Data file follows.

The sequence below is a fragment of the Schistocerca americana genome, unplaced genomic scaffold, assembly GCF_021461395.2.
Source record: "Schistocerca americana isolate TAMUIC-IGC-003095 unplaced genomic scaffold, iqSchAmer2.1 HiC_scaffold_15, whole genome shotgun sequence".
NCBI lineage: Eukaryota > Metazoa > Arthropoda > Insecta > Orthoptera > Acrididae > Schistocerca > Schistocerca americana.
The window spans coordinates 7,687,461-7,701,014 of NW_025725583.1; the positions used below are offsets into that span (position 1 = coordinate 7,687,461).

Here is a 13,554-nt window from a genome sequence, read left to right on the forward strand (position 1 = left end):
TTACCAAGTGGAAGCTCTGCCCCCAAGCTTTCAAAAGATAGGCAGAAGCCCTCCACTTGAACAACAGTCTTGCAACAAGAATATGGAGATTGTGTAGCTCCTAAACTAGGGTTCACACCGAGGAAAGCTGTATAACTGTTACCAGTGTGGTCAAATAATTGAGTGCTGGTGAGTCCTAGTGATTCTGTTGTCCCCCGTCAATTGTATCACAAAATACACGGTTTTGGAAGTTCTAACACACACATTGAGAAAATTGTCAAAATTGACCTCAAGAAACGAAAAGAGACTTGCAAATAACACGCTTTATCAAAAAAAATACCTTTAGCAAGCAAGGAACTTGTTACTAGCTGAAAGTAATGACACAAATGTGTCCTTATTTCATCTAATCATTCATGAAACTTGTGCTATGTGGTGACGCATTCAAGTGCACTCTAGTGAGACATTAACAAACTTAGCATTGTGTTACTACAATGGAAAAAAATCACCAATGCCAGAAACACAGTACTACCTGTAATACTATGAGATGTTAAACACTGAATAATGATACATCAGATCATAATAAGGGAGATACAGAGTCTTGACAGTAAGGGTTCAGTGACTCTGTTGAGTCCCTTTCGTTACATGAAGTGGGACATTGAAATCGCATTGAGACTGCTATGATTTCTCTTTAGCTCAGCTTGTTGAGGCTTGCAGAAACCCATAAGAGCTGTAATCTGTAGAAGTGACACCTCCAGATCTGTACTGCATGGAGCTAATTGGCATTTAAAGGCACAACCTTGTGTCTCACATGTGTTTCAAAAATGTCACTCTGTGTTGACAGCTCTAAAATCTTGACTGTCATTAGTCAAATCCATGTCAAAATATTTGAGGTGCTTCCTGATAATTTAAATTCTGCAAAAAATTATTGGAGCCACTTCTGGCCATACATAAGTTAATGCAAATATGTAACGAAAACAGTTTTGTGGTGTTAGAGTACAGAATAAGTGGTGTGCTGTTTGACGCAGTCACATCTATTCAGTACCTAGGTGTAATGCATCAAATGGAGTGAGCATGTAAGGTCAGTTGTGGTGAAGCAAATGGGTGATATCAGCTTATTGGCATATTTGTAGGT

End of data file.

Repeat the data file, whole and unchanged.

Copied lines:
The sequence below is a fragment of the Schistocerca americana genome, unplaced genomic scaffold, assembly GCF_021461395.2.
Source record: "Schistocerca americana isolate TAMUIC-IGC-003095 unplaced genomic scaffold, iqSchAmer2.1 HiC_scaffold_15, whole genome shotgun sequence".
NCBI lineage: Eukaryota > Metazoa > Arthropoda > Insecta > Orthoptera > Acrididae > Schistocerca > Schistocerca americana.
The window spans coordinates 7,687,461-7,701,014 of NW_025725583.1; the positions used below are offsets into that span (position 1 = coordinate 7,687,461).

Here is a 13,554-nt window from a genome sequence, read left to right on the forward strand (position 1 = left end):
TTACCAAGTGGAAGCTCTGCCCCCAAGCTTTCAAAAGATAGGCAGAAGCCCTCCACTTGAACAACAGTCTTGCAACAAGAATATGGAGATTGTGTAGCTCCTAAACTAGGGTTCACACCGAGGAAAGCTGTATAACTGTTACCAGTGTGGTCAAATAATTGAGTGCTGGTGAGTCCTAGTGATTCTGTTGTCCCCCGTCAATTGTATCACAAAATACACGGTTTTGGAAGTTCTAACACACACATTGAGAAAATTGTCAAAATTGACCTCAAGAAACGAAAAGAGACTTGCAAATAACACGCTTTATCAAAAAAAATACCTTTAGCAAGCAAGGAACTTGTTACTAGCTGAAAGTAATGACACAAATGTGTCCTTATTTCATCTAATCATTCATGAAACTTGTGCTATGTGGTGACGCATTCAAGTGCACTCTAGTGAGACATTAACAAACTTAGCATTGTGTTACTACAATGGAAAAAAATCACCAATGCCAGAAACACAGTACTACCTGTAATACTATGAGATGTTAAACACTGAATAATGATACATCAGATCATAATAAGGGAGATACAGAGTCTTGACAGTAAGGGTTCAGTGACTCTGTTGAGTCCCTTTCGTTACATGAAGTGGGACATTGAAATCGCATTGAGACTGCTATGATTTCTCTTTAGCTCAGCTTGTTGAGGCTTGCAGAAACCCATAAGAGCTGTAATCTGTAGAAGTGACACCTCCAGATCTGTACTGCATGGAGCTAATTGGCATTTAAAGGCACAACCTTGTGTCTCACATGTGTTTCAAAAATGTCACTCTGTGTTGACAGCTCTAAAATCTTGACTGTCATTAGTCAAATCCATGTCAAAATATTTGAGGTGCTTCCTGATAATTTAAATTCTGCAAAAAATTATTGGAGCCACTTCTGGCCATACATAAGTTAATGCAAATATGTAACGAAAACAGTTTTGTGGTGTTAGAGTACAGAATAAGTGGTGTGCTGTTTGACGCAGTCACATCTATTCAGTACCTAGGTGTAATGCATCAAATGGAGTGAGCATGTAAGGTCAGTTGTGGTGAAGCAAATGGGTGATATCAGCTTATTGGCATATTTGTAGGT